The Barnes and Noble Nook Glowlight Plus 7.8 is the company’s first large-screen reader.
It’s a bold step, not only to stay relevant but to compete outright.
Barnes and Noble didn’t introduce the first e-reader.
E-Ink, the company whose technology provides text screens for pretty much every device you see, has that distinction.
Barnes & Noble Pivots
Barnes and Noble did make itself a giant in the field, however.
For a time it was a dominant force and looked like it might overtake the competition.
There’s a saying that nothing looks worse than when a giant stumbles, and shortly after its rise Barnes and Noble started to
Declining readership worldwide, combined with Amazon’s amazing growth (and other market forces), dealt Barnes and Noble some major body blows.
It was an open question whether they’d survive, particularly since brick-and-mortar stores were closing left and right.
The company shed subsidiaries like B. Dalton and Game Stop. It went through several management changes and ownership shake-ups.
When the dust settled it was still standing as the largest national U.S. bookstore chain.
Printed books are its mainstay, and every store has a coffee shop and reading spaces.
The Nook e-reader line also remains an essential part of Barnes and Noble’s core business.
The Nook Glowlight Plus is its premium product, meant to compare directly with its competition’s best e-readers.
The Nook Glowlight Plus: What’s Under the Hood, And How Much Does It Cost?
Flash forward to now and I have the Nook Glowlight Plus coming in at $199 ($149 refurbished).
As I said, it’s Barnes and Noble’s first large tablet.
They’ve specialized mostly in the six-inch screen readers, but the Glowlight Plus has a 7.8-inch screen.
The tablet itself is 8.3 inches long and 5.9 inches wide. It’s beveled, so the screen is just slightly recessed.
The tablet is waterproofed, with specs saying it can stay submerged for thirty minutes under three feet of water.
That of course means it’s pretty safe to read this Nook by the pool or in a bathtub. It can withstand spills, so long as the liquid isn’t boiling hot or corrosive.
In terms of storage, the Nook Glowlight Plus has 8 gigabytes of space.
It has 1 gigabyte of RAM and a 1 GHz processor.
How Well Does the Nook Glowlight Plus Operate, And What Are Its Features?
The tablet is Bluetooth-enabled for audio listening.
It also has a 3.5mm headphone jack.
One of its more unique features is physical page-scrolling controls on the face of the device, at each side of the tablet.
Scrolling direction can be changed via the menu.
Screen brightness can also be changed, as can the screen’s color temperature.
The screen’s color range can go from a cool blue for daylight reading to a warm amber for night viewing.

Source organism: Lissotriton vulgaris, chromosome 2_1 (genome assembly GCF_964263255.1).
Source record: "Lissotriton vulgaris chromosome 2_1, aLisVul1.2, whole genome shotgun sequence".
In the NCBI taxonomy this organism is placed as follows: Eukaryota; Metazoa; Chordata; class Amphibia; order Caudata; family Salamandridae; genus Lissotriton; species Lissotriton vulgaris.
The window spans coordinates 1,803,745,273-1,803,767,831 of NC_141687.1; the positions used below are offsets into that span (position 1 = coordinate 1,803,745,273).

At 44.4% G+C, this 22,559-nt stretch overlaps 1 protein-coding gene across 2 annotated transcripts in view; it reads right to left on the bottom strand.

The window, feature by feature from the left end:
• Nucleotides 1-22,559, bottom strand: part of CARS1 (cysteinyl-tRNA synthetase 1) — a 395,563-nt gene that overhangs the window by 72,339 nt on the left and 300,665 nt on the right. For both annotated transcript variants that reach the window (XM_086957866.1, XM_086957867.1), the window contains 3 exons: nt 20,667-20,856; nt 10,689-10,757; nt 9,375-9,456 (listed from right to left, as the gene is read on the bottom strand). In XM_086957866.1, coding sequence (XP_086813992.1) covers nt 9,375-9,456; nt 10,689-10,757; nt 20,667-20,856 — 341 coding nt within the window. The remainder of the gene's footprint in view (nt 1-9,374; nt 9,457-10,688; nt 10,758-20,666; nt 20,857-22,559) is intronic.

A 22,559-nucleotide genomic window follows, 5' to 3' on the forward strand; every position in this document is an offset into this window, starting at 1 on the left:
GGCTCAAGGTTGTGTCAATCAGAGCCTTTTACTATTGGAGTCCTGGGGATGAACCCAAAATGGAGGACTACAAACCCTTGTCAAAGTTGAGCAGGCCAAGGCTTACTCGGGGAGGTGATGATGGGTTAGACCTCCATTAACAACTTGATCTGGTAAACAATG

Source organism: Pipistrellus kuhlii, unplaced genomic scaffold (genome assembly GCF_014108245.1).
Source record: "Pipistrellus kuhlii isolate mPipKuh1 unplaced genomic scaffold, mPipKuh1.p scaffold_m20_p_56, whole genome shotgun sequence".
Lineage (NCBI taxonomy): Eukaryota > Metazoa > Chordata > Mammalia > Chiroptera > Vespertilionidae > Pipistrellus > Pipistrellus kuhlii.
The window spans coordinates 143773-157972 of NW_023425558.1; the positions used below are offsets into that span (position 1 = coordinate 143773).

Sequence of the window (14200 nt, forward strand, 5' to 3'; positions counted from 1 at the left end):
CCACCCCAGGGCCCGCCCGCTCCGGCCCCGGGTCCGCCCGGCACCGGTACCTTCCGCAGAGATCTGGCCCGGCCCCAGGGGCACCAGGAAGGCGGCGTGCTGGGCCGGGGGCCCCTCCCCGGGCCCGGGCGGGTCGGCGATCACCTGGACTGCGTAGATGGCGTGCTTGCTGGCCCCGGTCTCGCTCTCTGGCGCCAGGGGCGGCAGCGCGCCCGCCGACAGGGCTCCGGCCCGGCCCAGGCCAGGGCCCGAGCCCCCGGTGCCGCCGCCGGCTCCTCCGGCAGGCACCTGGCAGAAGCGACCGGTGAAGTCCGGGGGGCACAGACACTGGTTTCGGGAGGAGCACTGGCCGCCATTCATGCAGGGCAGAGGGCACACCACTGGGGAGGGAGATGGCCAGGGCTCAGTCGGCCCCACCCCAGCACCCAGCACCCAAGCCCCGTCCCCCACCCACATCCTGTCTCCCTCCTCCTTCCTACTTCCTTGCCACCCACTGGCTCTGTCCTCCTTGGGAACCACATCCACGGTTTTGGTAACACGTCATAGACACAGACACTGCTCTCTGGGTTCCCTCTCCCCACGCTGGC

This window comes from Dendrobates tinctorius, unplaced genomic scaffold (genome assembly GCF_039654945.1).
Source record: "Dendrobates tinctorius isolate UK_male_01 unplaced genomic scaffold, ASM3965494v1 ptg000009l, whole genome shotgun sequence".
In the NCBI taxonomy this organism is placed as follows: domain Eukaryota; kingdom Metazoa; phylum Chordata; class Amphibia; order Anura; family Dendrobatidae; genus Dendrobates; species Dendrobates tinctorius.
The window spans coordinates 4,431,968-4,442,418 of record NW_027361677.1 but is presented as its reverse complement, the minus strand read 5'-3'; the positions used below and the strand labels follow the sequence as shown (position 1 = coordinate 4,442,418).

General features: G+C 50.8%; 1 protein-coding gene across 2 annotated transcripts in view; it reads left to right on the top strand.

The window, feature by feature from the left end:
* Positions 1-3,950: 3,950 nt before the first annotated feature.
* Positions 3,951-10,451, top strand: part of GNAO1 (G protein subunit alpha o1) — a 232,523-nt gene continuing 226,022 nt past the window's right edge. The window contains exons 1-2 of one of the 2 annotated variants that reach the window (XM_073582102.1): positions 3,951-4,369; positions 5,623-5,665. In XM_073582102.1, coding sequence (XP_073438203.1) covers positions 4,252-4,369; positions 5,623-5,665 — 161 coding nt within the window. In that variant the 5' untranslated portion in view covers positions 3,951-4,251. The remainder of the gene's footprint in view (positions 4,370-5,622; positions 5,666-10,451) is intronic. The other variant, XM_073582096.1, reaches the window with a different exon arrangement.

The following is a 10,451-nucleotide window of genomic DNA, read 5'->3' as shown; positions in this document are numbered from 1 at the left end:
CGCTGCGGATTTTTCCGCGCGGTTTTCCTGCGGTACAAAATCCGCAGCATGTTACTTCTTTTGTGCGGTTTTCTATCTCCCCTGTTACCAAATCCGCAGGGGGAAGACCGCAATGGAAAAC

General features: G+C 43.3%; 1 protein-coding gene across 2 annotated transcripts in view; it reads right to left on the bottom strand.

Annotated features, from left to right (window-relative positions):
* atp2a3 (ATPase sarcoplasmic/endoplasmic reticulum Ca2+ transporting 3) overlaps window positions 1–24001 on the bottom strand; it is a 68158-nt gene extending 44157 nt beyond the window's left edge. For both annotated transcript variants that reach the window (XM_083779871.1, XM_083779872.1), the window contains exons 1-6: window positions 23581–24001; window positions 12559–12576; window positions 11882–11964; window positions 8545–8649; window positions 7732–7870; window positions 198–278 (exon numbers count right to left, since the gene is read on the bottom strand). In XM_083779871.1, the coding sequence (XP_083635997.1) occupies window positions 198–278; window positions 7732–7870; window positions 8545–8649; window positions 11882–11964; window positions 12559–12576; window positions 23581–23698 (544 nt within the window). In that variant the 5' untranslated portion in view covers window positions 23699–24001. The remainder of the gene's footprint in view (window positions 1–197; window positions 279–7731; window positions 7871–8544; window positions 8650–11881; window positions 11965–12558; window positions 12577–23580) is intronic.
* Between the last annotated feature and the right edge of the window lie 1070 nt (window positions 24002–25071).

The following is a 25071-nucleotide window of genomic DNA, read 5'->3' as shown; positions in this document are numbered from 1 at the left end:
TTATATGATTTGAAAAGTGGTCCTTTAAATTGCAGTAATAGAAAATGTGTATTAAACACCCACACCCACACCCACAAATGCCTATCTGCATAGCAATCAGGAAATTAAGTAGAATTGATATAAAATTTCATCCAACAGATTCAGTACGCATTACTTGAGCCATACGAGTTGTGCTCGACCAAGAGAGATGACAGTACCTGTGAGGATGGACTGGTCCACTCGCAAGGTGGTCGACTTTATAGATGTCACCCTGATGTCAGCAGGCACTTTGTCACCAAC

The color changes can be done manually or set to an automatic timer to keep up with the time of day.
At the bottom of the tablet is the familiar button marked with an ‘N’.
That turns the device on and always returns the screen to the home page during the e-reader’s operation.
Battery power is good but discharges a little faster than that of Glowlight’s competitors.
There’s no loss while the device is turned off, but the decline is somewhat noticeable during operation.
What about the Glowlight’s Ecosystem: Is It a Bargain?
With impressive solid hardware, you’d hope the software could keep up.
It’s here the Nook Glowlight Plus slows down a bit, however.
In terms of general operation, things are fine.
Navigation of the Nook’s ebook store is pretty easy.
Once you’re connected, you can read any of the free ebooks one time on any given day.
There are a huge number of books, which helps justify the two-hundred-dollar price of Glowlight Plus.
The problems start when it comes to sideloading or viewing certain formats.
Barnes and Noble claim the Nook Glowlight Plus is compatible with a number of ebook formats, but too many people have complained of corrupted files, crashed systems, or an inability to read files altogether.
The PDF format also seems to give the Glowlight Plus fits.
The tablet’s ability to read them is buggy at best.
Considering the ubiquity of the format that’s a terrible failing in an e-reader.
Pros, Cons and Final Verdict
So is the Nook Glowlight Plus worth that $199? Its major competition is the Kindle Oasis, whose features are similar, as well as the Kobo Clara HD, which is a little smaller.
The Oasis goes for $249, while the Kobo Clara is only $119.
The Nook Glowlight Plus can’t beat the Clara at price, and the Oasis doesn’t have the format or comparability problems of the Nook.
Overall the Nook Glowlight Plus seems a good bet if you’re already into the Barnes and Noble ebook ecosystem.
Barnes and Noble have been a more stable organization in recent times, so you may not have as many concerns about their product availability going forward.
That could make owning the Nook Glowlight Plus a reasonable investment and purchase.
Final Thoughts on the Glowlight Plus
What do you think about the Glowlight Plus? Would you buy it?
If you have bought it, would you recommend it?
What are your favorite features in this ereader?
Catch this video where I give my candid insights into it.
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